The report highlighted several other issues as well as things that police did well, including establishing a family liaison program where individual troopers were assigned to each victims’ family to assist them.
Some of the other issues included:
High-ranking state police administrators established the principal’s office as a command center without the room being cleared by SWAT teams. Two employees were hiding in the closet for several hours before anyone knew they were there, forcing a complete sweep of the school once again.
There was a delay in death notifications creating an “overall sense of frustration, and at times anger, because of the amount of time it took for the families to receive final word about the victims.” All of the families were kept in one room for hours until Gov. Dannel Malloy notified them all at once. While the report doesn’t mention the governor, it does say “appropriate and respectful death notifications should be made as soon as possible and made by someone with training and expertise in this area.”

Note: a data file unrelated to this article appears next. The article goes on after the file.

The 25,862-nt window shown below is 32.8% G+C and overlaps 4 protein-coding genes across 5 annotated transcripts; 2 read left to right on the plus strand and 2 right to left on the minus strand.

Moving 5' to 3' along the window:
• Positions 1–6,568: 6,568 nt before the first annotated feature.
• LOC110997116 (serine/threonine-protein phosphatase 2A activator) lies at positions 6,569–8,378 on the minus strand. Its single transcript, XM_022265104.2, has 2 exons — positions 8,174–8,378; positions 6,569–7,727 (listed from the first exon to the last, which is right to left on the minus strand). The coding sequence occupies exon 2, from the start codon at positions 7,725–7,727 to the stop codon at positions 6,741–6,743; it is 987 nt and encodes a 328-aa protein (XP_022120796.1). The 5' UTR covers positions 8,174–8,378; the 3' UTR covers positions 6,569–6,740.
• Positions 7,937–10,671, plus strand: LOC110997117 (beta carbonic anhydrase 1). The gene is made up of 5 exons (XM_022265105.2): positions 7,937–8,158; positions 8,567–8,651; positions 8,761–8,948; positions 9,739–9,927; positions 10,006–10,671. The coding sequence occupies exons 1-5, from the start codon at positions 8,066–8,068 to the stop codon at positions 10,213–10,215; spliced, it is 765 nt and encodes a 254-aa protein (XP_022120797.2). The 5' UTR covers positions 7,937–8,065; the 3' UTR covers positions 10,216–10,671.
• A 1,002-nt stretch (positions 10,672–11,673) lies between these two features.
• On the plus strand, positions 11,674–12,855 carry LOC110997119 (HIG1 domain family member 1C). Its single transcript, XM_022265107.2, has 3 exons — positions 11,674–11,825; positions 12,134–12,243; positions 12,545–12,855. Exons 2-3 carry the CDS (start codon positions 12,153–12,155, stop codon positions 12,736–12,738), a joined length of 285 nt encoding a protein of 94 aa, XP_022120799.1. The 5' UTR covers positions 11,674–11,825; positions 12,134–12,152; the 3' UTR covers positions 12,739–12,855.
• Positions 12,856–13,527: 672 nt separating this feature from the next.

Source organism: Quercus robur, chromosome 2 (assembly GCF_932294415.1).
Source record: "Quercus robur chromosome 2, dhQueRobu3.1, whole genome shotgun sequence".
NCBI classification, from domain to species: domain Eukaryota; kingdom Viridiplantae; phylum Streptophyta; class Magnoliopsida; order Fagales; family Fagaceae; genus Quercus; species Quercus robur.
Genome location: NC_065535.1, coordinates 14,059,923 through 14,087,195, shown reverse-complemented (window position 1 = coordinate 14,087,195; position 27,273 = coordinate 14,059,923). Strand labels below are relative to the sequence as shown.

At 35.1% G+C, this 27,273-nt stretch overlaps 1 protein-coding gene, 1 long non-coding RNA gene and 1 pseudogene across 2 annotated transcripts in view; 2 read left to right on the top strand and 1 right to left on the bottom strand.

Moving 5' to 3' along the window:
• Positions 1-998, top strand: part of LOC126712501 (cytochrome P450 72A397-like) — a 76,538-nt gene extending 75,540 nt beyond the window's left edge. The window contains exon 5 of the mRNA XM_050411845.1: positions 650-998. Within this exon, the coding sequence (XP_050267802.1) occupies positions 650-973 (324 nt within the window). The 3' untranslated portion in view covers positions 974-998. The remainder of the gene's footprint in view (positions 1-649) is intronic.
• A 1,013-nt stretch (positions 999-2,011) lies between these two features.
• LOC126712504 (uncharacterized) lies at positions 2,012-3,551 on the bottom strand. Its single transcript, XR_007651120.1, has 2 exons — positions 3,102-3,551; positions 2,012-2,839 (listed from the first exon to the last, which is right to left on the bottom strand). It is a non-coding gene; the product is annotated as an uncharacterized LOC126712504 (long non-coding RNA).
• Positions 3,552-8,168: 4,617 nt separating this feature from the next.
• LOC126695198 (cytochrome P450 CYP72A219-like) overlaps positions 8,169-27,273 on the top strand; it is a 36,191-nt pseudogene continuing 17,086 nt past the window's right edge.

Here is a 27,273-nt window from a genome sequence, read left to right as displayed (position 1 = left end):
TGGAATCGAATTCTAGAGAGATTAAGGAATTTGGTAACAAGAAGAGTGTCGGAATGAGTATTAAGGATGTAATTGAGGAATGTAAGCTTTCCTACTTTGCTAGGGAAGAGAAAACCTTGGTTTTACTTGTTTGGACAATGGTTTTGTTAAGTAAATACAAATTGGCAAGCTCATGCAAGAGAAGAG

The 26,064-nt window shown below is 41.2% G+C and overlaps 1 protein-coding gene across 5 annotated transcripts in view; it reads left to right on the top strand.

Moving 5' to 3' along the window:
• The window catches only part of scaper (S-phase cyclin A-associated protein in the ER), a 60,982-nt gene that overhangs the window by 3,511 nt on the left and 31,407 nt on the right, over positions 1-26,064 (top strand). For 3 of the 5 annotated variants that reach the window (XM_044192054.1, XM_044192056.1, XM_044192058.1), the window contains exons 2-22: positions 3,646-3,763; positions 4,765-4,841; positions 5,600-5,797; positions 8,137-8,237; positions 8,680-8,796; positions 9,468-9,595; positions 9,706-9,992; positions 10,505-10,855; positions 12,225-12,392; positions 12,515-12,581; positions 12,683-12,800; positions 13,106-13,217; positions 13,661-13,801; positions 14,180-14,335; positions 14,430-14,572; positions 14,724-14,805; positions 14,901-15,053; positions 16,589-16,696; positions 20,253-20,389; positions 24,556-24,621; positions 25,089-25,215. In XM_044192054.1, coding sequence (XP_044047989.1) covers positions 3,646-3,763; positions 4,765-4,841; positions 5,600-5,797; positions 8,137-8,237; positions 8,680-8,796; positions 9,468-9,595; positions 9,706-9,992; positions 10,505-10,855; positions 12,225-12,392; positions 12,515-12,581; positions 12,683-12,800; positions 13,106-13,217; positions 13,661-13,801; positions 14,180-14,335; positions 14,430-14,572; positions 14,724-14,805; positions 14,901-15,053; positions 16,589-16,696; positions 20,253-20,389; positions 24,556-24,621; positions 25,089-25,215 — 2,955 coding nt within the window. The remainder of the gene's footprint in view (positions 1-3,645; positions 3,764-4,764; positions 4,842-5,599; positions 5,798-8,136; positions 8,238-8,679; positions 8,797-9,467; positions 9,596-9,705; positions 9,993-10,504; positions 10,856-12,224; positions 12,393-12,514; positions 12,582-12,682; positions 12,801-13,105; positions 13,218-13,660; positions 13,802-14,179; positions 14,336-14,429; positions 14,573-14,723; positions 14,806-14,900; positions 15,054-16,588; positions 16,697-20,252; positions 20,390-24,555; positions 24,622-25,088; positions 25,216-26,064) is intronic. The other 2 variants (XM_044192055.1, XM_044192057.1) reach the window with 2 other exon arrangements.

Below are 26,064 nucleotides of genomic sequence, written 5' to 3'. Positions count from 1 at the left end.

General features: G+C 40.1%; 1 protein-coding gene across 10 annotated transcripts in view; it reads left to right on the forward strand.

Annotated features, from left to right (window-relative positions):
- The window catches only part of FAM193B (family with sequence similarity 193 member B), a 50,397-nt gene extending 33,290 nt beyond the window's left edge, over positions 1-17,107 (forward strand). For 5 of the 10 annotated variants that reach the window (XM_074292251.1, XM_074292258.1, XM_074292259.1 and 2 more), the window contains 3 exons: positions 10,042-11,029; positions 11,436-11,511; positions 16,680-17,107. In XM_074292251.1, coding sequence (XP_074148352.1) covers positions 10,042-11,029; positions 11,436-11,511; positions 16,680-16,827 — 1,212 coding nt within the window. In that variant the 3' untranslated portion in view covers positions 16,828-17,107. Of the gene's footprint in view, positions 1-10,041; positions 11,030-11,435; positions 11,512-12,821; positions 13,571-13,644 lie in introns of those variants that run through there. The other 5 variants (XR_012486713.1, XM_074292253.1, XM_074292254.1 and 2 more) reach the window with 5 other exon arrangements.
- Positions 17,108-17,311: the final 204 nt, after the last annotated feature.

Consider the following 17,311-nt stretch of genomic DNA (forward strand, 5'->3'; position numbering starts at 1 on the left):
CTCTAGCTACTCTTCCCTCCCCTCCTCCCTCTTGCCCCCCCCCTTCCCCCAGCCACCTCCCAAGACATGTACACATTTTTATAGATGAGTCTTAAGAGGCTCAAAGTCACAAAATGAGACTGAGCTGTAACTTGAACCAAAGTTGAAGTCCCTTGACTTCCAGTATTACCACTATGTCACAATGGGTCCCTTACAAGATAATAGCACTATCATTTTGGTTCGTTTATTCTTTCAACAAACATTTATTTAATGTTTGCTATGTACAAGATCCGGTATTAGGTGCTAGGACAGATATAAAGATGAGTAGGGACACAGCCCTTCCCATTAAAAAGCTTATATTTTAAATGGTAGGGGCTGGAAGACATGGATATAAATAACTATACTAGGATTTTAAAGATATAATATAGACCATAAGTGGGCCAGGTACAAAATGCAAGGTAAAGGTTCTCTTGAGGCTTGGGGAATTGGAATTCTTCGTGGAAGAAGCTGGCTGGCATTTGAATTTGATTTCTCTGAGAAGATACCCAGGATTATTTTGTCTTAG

State police portable radios did not work well inside the school. In one case a trooper had to stand outside the building to transmit information being relayed to him from inside the building.
There was uncertainty among troopers on the most direct route to the school. Numerous calls were made by responding troopers to dispatchers seeking directions, further burdening the dispatch center and causing delays.
Troopers and others responding parked the vehicles in ways that blocked access to the school. Many state police vehicles were locked and left running. The report recommends parking so that access is not restricted, and creating a master key so supervisors can gain access to any state police vehicle.